The Maryland State Police officially launched its DUI prevention taskforce at a press conference in Jessup last week. The taskforce is nicknamed SPIDRE for State Police Impaired Driving Effort, and consists of seven specially trained troopers. These troopers will move throughout the state with the goal of impacting every legal jurisdiction. For now though, the taskforce will concentrate its efforts in areas that law enforcement officials have identified as DUI hotspots. These areas, which are documented to have the most alcohol related crashes and citations, include Prince George’s County, Baltimore County, Howard County, Ocean City, and Hagerstown. The taskforce first deployed in PG County back in May and conducted over 1,300 traffic stops. The trooper team made 254 DUI arrests and 53 criminal arrests, and issued over 3,500 traffic citations and repair orders. Clearly the task force is not shy when it comes it issuing tickets, as they averaged almost 3 per traffic stop.
The taskforce will require funding of about $1.5 million, which the Motor Vehicle Administration’s Maryland Highway Safety Office is shelling out in response to the large number of alcohol related crashes on state roads. Last year there were 158 people killing in these crashes and over 3,000 injured. Although theses numbers do not indicate an increase over the yearly average, this is still an extremely high number for a state with such a small total population. Nearly one third of all motor vehicle accidents are in some way caused or related to alcohol and drug consumption. Whether the SPIDRE task force ends up being successful depends on exactly how you define success. DUI suppression initiatives such as task forces, specially trained teams, and checkpoints will always result in more arrests. The state spends millions and the resources and manpower do end up putting people behind bars. But the ultimate goal of these programs should never be about arrests, but rather about prevention and mitigation. The real question should be whether SPIDRE actually makes our roads safer.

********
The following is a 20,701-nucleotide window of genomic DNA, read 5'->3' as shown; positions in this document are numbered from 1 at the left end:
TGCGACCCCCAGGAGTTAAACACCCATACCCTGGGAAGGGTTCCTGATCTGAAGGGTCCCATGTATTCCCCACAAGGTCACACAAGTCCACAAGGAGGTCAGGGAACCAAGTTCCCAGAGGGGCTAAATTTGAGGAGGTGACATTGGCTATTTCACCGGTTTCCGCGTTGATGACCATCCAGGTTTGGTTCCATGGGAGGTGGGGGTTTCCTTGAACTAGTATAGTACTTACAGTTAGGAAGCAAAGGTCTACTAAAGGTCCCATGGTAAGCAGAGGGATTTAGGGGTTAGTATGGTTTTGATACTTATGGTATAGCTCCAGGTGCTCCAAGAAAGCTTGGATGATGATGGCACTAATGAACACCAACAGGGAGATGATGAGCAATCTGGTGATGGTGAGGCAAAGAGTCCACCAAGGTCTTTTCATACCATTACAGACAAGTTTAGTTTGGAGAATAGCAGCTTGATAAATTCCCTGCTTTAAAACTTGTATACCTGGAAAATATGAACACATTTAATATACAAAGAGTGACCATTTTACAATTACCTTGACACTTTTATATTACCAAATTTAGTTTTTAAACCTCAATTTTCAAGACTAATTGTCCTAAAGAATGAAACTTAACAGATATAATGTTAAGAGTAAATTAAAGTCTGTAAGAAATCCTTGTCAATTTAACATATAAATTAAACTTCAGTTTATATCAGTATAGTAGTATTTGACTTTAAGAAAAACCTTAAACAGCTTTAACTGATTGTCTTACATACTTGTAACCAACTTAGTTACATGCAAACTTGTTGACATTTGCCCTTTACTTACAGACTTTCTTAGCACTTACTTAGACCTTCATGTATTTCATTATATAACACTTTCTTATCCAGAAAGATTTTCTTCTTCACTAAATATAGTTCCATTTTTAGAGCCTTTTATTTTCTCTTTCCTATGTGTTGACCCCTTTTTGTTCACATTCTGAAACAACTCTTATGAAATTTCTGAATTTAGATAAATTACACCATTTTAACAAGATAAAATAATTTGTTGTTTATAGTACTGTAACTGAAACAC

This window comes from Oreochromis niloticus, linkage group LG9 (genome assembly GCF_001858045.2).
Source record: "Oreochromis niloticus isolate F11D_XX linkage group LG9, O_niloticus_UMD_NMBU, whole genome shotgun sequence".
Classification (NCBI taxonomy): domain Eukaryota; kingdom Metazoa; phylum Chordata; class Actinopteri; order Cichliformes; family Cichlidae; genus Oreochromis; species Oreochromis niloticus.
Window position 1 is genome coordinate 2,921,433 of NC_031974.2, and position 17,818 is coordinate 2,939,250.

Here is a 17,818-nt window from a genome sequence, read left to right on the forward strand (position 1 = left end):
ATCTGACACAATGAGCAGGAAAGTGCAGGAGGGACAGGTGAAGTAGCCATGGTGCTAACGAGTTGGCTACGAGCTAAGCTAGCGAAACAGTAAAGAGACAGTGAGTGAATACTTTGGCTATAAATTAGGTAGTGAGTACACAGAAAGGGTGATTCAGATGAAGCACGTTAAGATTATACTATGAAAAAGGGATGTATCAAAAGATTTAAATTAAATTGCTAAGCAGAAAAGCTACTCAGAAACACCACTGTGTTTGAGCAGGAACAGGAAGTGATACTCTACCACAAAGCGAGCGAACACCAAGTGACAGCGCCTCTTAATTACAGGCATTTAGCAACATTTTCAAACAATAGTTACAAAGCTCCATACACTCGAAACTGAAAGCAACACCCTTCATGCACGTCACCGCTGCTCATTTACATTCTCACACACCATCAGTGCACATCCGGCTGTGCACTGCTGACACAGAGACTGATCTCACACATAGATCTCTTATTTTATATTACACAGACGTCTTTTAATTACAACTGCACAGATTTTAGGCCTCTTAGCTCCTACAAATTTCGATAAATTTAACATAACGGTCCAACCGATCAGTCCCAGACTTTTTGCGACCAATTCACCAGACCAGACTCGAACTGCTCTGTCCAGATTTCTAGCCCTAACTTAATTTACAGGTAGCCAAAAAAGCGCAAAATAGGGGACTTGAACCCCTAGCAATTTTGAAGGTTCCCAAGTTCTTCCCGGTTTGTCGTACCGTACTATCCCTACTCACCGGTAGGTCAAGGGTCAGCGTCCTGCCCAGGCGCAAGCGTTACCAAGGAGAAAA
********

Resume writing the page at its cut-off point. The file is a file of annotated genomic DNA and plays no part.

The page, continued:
Government officials and state police officers will certainly argue that the task force will prevent would be drunk drivers from ever getting behind the wheel. But the impact of 7 troopers driving around various areas of a state with 6 million residents seems negligible at best. Law enforcement agencies enjoy making press releases about new programs with fancy acronyms and, as in this particular case, if it secures $1.5 million in funding then more power to them. But DUI prevention has been and always will be about education. Once an intoxicated driver gets behind the wheel the police have already lost the battle, arrest or no arrest. So residents of Prince George’s county, and in the near future perhaps Baltimore, Howard County, and Ocean City should be on the lookout for one of the seven specially trained troopers. Because there is going to come a time when the state police will ask for another $1.5 million, and you can be sure the troopers are doing everything in their power to prove this task force is worthy of another dose of taxpayer dollars.
Benjamin Herbst is a Maryland DUI lawyer who represents adults and juveniles, as well as out of state defendants. Contact Mr. Herbst today for a free consultation 24 hours a day.
State Police Debut New DUI Team, carrollcountytimes.com.